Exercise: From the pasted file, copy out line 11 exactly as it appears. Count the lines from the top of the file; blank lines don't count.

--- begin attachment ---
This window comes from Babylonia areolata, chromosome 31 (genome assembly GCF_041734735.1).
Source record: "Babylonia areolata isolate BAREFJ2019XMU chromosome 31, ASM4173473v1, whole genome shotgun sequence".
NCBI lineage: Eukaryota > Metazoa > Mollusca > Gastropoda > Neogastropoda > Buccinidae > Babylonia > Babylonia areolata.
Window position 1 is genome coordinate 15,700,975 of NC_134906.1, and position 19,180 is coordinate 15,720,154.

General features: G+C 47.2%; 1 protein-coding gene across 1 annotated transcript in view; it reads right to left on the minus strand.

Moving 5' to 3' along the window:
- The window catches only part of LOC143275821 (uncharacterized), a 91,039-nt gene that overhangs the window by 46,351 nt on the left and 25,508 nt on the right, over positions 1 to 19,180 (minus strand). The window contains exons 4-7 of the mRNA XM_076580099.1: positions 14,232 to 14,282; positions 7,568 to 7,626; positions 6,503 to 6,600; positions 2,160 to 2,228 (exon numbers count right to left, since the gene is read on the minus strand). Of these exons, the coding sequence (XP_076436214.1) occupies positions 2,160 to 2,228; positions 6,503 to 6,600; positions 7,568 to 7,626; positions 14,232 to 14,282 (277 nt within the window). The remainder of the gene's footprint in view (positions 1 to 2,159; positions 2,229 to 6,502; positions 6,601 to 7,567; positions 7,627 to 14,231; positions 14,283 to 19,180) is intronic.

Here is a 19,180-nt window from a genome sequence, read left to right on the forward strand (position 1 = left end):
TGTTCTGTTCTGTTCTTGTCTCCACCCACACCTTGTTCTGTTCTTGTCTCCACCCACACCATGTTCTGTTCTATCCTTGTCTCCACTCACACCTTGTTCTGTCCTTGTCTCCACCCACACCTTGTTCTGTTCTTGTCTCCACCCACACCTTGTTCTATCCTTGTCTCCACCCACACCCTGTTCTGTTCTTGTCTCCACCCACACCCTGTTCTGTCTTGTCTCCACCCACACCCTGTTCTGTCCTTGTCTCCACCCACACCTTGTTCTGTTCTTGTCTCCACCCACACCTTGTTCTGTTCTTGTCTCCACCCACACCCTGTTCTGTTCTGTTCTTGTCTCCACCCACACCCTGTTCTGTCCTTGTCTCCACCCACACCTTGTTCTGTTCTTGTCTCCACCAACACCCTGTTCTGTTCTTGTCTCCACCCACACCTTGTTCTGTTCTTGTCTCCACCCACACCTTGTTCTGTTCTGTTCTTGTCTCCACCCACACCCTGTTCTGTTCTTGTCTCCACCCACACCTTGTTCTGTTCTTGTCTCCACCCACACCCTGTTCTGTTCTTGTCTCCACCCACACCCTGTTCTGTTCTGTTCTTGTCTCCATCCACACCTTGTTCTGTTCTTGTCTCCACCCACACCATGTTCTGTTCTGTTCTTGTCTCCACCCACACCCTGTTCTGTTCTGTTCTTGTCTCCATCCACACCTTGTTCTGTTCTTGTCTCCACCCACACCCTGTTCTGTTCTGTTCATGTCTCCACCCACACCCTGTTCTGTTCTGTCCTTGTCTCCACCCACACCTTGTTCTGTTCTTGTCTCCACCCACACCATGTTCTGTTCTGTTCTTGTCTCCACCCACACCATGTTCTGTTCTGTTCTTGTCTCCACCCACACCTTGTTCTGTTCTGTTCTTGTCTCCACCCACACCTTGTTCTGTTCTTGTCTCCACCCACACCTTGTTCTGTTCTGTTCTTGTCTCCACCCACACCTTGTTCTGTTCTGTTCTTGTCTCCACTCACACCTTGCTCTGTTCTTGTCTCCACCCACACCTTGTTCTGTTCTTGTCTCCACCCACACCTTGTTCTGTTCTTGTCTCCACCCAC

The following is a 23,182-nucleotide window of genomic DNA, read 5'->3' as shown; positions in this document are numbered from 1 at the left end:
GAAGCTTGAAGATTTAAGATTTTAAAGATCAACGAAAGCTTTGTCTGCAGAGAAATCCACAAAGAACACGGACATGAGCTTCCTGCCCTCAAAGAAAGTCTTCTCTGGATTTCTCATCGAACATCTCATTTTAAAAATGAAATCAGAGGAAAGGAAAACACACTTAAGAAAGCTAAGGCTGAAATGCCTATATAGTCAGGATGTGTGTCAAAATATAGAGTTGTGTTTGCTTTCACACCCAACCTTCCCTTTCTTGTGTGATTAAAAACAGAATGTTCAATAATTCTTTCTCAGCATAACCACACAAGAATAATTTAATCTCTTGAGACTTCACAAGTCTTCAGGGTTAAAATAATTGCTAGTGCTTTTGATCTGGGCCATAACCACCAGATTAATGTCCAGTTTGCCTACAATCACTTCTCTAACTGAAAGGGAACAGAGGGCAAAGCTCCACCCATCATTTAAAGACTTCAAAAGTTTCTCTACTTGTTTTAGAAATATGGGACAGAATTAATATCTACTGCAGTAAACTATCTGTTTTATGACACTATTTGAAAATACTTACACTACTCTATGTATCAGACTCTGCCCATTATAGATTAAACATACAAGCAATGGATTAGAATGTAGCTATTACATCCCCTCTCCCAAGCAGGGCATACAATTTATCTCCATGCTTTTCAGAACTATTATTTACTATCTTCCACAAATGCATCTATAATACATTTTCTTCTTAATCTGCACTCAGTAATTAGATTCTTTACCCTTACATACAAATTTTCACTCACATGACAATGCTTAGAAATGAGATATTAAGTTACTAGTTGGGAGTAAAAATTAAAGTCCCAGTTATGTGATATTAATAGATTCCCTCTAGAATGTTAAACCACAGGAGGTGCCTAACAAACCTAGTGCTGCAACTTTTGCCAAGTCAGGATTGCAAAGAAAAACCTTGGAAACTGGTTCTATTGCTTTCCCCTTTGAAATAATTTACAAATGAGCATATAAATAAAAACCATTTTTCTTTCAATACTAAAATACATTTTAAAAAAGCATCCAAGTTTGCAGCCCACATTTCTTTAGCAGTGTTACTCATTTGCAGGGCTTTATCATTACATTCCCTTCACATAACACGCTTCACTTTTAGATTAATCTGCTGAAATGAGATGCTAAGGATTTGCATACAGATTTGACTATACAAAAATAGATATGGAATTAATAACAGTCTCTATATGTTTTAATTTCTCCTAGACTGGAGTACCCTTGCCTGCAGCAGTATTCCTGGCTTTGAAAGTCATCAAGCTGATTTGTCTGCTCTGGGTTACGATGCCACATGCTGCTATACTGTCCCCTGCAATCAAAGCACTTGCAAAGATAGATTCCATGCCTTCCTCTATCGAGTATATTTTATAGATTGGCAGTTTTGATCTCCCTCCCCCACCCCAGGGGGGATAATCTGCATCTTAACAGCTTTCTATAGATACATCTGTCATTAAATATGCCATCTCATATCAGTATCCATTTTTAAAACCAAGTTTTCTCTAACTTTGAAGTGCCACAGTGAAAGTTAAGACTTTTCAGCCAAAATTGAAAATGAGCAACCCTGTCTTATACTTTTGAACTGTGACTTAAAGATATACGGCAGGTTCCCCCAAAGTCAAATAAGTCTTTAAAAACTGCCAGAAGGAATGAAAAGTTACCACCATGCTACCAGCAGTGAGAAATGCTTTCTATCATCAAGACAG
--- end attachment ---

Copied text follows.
GAAGCTTGAAGATTTAAGATTTTAAAGATCAACGAAAGCTTTGTCTGCAGAGAAATCCACAAAGAACACGGACATGAGCTTCCTGCCCTCAAAGAAAGTCTTCTCTGGATTTCTCATCGAACATCTCATTTTAAAAATGAAATCAGAGGAAAGGAAAACACACTTAAGAAAGCTAAGGCTGAAATGCCTATATAGTCAGGATGTGTGTCAAAATATAGAGTTGTGTTTGCTTTCACACCCAACCTTCCCTTTCTTGTGTGATTAAAAACAGAATGTTCAATAATTCTTTCTCAGCATAACCACACAAGAATAATTTAATCTCTTGAGACTTCACAAGTCTTCAGGGTTAAAATAATTGCTAGTGCTTTTGATCTGGGCCATAACCACCAGATTAATGTCCAGTTTGCCTACAATCACTTCTCTAACTGAAAGGGAACAGAGGGCAAAGCTCCACCCATCATTTAAAGACTTCAAAAGTTTCTCTACTTGTTTTAGAAATATGGGACAGAATTAATATCTACTGCAGTAAACTATCTGTTTTATGACACTATTTGAAAATACTTACACTACTCTATGTATCAGACTCTGCCCATTATAGATTAAACATACAAGCAATGGATTAGAATGTAGCTATTACATCCCCTCTCCCAAGCAGGGCATACAATTTATCTCCATGCTTTTCAGAACTATTATTTACTATCTTCCACAAATGCATCTATAATACATTTTCTTCTTAATCTGCACTCAGTAATTAGATTCTTTACCCTTACATACAAATTTTCACTCACATGACAATGCTTAGAAATGAGATATTAAGTTACTAGTTGGGAGTAAAAATTAAAGTCCCAGTTATGTGATATTAATAGATTCCCTCTAGAATGTTAAACCACAGGAGGTGCCTAACAAACCTAGTGCTGCAACTTTTGCCAAGTCAGGATTGCAAAGAAAAACCTTGGAAACTGGTTCTATTGCTTTCCCCTTTGAAATAATTTACAAATGAGCATATAAATAAAAACCATTTTTCTTTCAATACTAAAATACATTTTAAAAAAGCATCCAAGTTTGCAGCCCACATTTCTTTAGCAGTGTTACTCATTTGCAGGGCTTTATCATTACATTCCCTTCACATAACACGCTTCACTTTTAGATTAATCTGCTGAAATGAGATGCTAAGGATTTGCATACAGATTTGACTATACAAAAATAGATATGGAATTAATAACAGTCTCTATATGTTTTAATTTCTCCTAGACTGGAGTACCCTTGCCTGCAGCAGTATTCCTGGCTTTGAAAGTCATCAAGCTGATTTGTCTGCTCTGGGTTACGATGCCACATGCTGCTATACTGTCCCCTGCAATCAAAGCACTTGCAAAGATAGATTCCATGCCTTCCTCTATCGAGTATATTTTATAGATTGGCAGTTTTGATCTCCCTCCCCCACCCCAGGGGGGATAATCTGCATCTTAACAGCTTTCTATAGATACATCTGTCATTAAATATGCCATCTCATATCAGTATCCATTTTTAAAACCAAGTTTTCTCTAACTTTGAAGTGCCACAGTGAAAGTTAAGACTTTTCAGCCAAAATTGAAAATGAGCAACCCTGTCTTATACTTTTGAACTGTGACTTAAAGATATACGGCAGGTTCCCCCAAAGTCAAATAAGTCTTTAAAAACTGCCAGAAGGAATGAAAAGTTACCACCATGCTACCAGCAGTGAGAAATGCTTTCTATCATCAAGACAG